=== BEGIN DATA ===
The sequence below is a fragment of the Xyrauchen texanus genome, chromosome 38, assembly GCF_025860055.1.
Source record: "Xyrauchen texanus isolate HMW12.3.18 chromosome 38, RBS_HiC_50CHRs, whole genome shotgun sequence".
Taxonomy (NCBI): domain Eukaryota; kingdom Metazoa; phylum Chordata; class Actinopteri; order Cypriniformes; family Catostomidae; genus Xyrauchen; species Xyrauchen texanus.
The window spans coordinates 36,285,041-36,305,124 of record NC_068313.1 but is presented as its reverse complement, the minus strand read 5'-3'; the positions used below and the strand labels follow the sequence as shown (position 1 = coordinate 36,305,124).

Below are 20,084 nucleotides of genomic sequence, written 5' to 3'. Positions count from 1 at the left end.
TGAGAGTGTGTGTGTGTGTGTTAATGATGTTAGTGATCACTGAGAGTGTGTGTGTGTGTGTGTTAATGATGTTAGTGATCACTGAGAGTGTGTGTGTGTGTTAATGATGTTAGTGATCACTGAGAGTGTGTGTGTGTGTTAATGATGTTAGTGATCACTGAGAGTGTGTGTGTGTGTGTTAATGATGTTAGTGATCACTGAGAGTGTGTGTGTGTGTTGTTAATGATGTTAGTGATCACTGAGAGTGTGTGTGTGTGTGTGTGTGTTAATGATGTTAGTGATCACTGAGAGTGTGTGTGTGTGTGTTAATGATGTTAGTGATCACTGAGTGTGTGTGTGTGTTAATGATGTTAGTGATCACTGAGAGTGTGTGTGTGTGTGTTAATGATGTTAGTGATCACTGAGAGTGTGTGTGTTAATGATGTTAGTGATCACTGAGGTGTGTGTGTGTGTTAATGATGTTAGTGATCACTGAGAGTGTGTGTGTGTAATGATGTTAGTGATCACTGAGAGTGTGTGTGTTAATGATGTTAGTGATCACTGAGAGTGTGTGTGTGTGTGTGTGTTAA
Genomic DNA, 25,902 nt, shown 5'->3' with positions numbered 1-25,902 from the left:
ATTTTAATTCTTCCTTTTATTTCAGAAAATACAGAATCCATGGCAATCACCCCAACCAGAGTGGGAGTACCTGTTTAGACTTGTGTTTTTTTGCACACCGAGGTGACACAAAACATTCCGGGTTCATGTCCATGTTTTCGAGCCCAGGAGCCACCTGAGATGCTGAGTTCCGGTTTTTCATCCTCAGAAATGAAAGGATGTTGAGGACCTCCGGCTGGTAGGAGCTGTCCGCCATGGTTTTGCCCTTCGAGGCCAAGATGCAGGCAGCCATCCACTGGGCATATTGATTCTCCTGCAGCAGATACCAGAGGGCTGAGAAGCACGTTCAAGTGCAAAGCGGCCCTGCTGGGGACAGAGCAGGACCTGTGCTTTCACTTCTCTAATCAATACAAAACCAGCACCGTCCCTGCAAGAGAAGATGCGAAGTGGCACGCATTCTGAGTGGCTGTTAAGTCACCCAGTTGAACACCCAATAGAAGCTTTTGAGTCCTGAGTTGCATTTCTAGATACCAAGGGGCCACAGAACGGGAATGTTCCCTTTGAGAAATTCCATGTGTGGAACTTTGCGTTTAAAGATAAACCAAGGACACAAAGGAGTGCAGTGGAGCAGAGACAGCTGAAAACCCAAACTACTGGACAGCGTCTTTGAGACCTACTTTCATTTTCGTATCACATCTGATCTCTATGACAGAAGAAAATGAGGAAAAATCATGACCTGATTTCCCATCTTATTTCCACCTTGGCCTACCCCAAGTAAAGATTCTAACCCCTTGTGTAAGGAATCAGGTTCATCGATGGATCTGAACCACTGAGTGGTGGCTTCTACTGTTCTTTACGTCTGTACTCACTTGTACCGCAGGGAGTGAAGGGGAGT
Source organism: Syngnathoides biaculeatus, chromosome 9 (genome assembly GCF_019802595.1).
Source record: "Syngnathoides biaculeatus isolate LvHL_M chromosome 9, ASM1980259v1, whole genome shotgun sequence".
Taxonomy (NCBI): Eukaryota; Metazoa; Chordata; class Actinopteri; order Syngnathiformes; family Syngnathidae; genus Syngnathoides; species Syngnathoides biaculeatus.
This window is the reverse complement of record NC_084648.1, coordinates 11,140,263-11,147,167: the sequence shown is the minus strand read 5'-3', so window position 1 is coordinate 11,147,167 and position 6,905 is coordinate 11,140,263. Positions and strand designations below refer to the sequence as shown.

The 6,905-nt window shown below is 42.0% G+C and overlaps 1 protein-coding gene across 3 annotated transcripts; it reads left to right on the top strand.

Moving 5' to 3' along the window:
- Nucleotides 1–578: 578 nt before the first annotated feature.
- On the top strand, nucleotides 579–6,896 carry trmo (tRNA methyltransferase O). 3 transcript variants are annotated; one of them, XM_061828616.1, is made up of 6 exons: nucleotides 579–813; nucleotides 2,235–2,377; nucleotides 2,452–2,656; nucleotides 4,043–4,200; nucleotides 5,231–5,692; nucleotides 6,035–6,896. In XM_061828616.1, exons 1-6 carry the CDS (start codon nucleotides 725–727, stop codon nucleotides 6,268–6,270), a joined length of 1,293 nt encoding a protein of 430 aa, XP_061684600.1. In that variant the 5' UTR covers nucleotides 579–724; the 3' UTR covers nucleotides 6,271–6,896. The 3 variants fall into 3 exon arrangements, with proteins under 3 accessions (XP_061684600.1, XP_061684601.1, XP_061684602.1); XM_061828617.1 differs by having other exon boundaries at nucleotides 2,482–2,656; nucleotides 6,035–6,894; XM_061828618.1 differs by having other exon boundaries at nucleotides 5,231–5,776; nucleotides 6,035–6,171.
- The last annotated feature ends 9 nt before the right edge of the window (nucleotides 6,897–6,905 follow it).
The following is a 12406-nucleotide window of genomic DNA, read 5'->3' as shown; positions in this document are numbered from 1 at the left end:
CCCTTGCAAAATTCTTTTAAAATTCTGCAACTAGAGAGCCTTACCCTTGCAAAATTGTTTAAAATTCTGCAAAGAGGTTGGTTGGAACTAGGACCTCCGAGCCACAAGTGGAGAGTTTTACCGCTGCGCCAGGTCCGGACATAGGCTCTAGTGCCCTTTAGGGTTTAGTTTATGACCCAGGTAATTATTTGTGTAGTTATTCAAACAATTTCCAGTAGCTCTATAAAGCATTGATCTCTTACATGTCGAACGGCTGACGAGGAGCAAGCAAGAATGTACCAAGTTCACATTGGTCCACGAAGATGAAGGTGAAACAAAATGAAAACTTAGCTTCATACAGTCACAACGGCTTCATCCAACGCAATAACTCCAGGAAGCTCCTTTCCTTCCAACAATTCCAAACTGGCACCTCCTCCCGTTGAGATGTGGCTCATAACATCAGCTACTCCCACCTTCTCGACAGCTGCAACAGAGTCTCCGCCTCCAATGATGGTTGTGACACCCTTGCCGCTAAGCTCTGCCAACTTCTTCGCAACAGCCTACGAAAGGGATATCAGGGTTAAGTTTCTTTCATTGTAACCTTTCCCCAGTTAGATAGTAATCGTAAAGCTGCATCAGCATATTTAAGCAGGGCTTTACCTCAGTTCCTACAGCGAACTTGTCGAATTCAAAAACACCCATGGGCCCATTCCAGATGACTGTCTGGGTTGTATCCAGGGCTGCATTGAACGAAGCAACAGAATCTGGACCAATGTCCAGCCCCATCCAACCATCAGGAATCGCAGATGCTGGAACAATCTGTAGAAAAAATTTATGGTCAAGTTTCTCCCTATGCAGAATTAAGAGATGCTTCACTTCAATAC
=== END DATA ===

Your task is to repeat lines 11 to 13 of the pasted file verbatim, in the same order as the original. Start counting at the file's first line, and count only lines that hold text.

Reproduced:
Taxonomy (NCBI): Eukaryota; Metazoa; Chordata; class Actinopteri; order Syngnathiformes; family Syngnathidae; genus Syngnathoides; species Syngnathoides biaculeatus.
This window is the reverse complement of record NC_084648.1, coordinates 11,140,263-11,147,167: the sequence shown is the minus strand read 5'-3', so window position 1 is coordinate 11,147,167 and position 6,905 is coordinate 11,140,263. Positions and strand designations below refer to the sequence as shown.

The 6,905-nt window shown below is 42.0% G+C and overlaps 1 protein-coding gene across 3 annotated transcripts; it reads left to right on the top strand.